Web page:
- UN officials warn against overly broad definitions in tech laws
- Some 40 new laws on social media adopted globally in two years
- Britain, EU mulling new laws to clamp down on online abuse
- ‘Can’t wave a magic wand, make racism on the Internet disappear’
(Reuters) – Britain and other countries drawing up legislation to regulate online content – including racist abuse – must avoid overly broad definitions and over-reliance on algorithms that might curb free speech, United Nations officials warned on Wednesday.
Some 40 new laws on social media have been adopted worldwide in the last two years, including Vietnam’s 2019 cybersecurity law which the experts said had been used to delete posts and arrest those voicing critical opinions.
“Virtually every country that has adopted laws relating to online content has jeopardized human rights in doing so,” Peggy Hicks, a senior official at the U.N. human rights office, told a news briefing.
“This happens both because governments respond to public pressure by rushing in with simple solutions for complex problems; and because some governments see this legislation as a way to limit speech they dislike and even silence civil society or other critics,” she said.
Black players in the England soccer team were subjected to a storm of online racist abuse after their defeat in the final of the Euro 2020 on Sunday, drawing wide condemnation.
British Prime Minister Boris Johnson pledged on Wednesday to strengthen measures against online racist abuse of soccer players, banning fans from games if they are found guilty of such offenses and fining social media firms for failing to remove it.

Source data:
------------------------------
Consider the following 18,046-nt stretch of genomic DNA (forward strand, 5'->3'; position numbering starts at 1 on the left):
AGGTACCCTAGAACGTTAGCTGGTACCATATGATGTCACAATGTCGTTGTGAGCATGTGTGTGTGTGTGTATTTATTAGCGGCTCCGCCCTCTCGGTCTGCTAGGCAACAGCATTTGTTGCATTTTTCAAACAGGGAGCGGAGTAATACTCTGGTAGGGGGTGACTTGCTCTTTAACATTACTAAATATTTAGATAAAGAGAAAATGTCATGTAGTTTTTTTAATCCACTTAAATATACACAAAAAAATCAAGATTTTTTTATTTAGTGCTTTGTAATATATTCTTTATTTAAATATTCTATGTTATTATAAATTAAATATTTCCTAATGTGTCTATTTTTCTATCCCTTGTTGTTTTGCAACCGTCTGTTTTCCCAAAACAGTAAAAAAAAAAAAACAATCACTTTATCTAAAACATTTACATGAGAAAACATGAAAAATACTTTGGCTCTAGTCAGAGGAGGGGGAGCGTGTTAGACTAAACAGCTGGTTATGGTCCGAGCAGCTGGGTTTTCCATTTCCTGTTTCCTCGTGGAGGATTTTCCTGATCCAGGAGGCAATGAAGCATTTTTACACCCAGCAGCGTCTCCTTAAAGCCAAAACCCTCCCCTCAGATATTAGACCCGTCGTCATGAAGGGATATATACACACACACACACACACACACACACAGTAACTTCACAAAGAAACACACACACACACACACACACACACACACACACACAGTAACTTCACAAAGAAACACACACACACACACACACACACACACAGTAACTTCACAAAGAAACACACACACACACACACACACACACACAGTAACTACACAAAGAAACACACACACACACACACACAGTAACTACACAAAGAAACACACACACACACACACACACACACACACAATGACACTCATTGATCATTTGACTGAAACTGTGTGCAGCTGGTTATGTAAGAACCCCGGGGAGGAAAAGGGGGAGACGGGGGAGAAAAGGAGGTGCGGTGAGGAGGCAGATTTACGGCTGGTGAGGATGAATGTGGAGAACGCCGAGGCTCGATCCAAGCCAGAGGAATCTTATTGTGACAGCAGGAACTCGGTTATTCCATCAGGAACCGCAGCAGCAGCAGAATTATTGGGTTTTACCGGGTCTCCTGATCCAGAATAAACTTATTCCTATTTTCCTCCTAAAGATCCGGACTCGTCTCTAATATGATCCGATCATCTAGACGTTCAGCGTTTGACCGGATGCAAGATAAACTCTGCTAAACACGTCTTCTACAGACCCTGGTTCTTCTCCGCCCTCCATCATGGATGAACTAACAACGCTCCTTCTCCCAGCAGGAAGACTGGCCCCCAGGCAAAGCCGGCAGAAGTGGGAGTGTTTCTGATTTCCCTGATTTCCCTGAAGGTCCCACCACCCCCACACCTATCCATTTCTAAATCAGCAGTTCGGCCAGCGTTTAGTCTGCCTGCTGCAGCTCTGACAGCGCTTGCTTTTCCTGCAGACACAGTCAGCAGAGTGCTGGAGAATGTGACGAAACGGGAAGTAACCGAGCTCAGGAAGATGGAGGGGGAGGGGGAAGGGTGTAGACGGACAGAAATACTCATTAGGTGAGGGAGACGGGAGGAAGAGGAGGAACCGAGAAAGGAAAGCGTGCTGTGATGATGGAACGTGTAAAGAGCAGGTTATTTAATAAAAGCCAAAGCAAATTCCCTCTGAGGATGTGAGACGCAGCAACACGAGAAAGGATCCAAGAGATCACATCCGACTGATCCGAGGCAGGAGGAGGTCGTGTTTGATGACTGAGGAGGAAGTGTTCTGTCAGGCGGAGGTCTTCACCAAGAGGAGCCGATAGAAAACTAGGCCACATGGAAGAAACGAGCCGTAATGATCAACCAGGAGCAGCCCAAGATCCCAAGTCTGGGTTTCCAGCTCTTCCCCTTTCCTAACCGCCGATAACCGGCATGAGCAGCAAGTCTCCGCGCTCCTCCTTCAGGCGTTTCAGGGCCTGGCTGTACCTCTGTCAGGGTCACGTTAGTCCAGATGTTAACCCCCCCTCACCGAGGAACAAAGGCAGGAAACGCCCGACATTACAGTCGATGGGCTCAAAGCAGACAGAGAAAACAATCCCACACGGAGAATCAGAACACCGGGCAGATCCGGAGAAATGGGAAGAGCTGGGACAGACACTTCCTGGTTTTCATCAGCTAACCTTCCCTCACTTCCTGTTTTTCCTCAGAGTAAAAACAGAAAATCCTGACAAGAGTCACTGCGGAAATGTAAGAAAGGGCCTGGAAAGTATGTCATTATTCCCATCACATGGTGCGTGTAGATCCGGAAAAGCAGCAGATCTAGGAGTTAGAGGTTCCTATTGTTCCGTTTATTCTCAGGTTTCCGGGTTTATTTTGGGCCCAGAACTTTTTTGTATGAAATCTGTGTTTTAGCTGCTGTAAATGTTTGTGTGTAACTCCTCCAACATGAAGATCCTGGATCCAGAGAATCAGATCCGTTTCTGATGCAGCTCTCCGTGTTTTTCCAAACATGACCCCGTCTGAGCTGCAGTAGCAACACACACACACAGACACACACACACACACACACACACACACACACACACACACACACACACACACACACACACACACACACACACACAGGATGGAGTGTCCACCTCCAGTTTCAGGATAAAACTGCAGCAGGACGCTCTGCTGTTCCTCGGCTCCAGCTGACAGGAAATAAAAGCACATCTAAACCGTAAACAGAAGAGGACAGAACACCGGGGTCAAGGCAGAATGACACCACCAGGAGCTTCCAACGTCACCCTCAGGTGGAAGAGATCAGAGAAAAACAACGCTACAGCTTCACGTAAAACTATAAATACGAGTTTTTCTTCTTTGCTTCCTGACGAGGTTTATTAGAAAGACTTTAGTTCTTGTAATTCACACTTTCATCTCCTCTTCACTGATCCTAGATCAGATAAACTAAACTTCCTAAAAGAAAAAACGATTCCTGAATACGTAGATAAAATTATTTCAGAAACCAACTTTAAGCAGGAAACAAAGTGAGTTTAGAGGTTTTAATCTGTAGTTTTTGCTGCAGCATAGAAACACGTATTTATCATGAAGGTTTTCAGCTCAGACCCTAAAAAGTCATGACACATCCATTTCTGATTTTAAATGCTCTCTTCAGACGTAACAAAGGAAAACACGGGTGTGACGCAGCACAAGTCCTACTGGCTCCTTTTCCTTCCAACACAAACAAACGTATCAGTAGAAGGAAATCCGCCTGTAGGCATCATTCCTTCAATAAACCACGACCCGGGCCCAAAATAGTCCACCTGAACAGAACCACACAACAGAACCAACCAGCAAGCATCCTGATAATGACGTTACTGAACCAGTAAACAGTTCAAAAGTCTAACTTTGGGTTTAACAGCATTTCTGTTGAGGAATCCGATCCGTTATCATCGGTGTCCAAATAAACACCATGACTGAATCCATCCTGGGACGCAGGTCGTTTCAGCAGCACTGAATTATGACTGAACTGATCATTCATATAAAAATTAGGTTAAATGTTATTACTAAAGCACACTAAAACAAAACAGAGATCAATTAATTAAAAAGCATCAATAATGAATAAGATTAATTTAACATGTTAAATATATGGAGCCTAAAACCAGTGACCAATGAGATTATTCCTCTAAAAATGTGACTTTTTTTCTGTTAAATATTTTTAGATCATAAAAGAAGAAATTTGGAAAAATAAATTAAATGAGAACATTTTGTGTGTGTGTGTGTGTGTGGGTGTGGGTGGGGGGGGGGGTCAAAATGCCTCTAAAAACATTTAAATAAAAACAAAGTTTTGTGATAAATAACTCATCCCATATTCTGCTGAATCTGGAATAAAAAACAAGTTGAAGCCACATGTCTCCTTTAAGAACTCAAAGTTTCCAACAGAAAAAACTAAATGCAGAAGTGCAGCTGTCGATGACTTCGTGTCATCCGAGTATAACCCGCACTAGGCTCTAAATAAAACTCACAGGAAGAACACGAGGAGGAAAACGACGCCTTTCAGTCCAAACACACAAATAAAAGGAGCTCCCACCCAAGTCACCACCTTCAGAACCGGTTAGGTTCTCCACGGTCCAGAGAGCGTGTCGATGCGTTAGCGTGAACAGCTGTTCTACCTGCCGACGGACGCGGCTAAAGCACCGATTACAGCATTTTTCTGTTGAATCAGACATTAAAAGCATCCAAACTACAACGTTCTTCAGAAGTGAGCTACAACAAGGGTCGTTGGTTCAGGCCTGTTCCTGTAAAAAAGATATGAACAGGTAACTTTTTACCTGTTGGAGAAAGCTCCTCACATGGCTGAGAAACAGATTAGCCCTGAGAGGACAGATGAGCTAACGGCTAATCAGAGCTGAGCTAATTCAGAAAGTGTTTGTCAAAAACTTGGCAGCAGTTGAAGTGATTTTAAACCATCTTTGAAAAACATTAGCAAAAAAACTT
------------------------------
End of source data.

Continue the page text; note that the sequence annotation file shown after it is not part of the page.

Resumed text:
Hicks asked to elaborate on Britain’s proposed legislation, said: “I think first we need to be clear that you can’t wave a magic wand and make racism on the Internet disappear. … The reality is that what we see online is mirroring what people face day-to-day offline.”
She added: “To block racist speech through an algorithm – the type of speech that we’ve seen in this case – for some of it at least you would need a really sweeping approach that undoubtedly would block more speech than what we’d want to see blocked.”
The European Union (EU) last December proposed the Digital Services Act, which requires tech giants to do more to tackle illegal content such as hate speech and child sexual abuse material.
“The choices made in that legislation could have ripple effects worldwide,” U.N. human rights officer Marcelo Daher said, citing positive elements including its transparency requirements.
“Yet some contradictory signals remain including the risk that over-broad liability will be imposed on companies for user-generated content and that there will be limited judicial oversight,” he said.